Laws and contracts are sometimes vague (incomplete contracts) or enforced at the discretion of an official (principal-agent incentives).
The Dutch are great traders who may have a stronger familiarity with sticking with contracts when it suits them -- and ignoring them when it does not.
I can see this in the way that some Dutch will stop at a red light (on a bike) and wait, even when there's nobody there. Other Dutch will not.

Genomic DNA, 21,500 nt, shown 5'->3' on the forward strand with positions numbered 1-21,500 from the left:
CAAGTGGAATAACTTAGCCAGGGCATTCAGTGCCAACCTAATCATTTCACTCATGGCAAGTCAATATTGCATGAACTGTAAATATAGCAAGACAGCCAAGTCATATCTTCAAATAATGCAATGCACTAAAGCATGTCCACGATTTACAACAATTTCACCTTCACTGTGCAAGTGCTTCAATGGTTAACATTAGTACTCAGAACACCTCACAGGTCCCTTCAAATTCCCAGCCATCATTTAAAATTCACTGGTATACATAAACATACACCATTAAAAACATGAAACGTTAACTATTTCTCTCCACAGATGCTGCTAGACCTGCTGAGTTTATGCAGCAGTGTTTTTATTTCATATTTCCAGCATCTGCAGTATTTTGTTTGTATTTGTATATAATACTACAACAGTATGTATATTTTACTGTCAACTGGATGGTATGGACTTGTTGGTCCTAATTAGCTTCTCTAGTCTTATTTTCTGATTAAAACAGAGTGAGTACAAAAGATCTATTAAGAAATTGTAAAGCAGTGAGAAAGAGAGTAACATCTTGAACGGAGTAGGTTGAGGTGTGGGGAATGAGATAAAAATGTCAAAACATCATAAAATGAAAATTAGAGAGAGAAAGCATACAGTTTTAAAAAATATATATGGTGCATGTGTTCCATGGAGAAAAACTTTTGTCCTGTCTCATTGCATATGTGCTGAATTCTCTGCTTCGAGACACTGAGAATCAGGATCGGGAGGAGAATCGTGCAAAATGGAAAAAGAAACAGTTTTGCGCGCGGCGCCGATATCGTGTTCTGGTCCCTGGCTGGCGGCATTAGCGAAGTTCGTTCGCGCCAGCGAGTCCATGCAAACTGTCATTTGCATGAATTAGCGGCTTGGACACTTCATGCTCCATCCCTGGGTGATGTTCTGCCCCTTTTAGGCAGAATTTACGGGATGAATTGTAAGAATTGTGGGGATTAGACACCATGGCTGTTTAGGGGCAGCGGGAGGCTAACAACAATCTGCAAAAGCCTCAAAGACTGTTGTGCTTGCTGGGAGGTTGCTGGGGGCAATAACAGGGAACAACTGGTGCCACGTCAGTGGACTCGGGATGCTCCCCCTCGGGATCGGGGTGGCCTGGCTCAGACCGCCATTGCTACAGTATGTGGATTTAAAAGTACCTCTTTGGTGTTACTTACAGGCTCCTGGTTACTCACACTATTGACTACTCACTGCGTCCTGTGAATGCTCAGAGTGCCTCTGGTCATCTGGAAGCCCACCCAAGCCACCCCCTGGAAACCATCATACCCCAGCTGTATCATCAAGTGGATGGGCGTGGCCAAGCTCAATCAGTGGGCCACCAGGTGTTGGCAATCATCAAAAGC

I can see this in the say that some rules are ruthlessly reinforced -- even when there's social gain from allowing the rule to lapse -- because it suits someone, while other rules are flaunted...
Does this have to do with trade and sharp dealing? Does it have to do with moral ambiguity? Does it happen more with the Dutch and other trading cultures on sea coasts (e.g., the Mediterranean) and less with landlocked nations that are more inward looking?
Addendum (27 May 2013): It seems that they Dutch are tolerant if (1) there's a profit to be made, (2) lawbreaking is done quietly and (3) nobody gets hurt.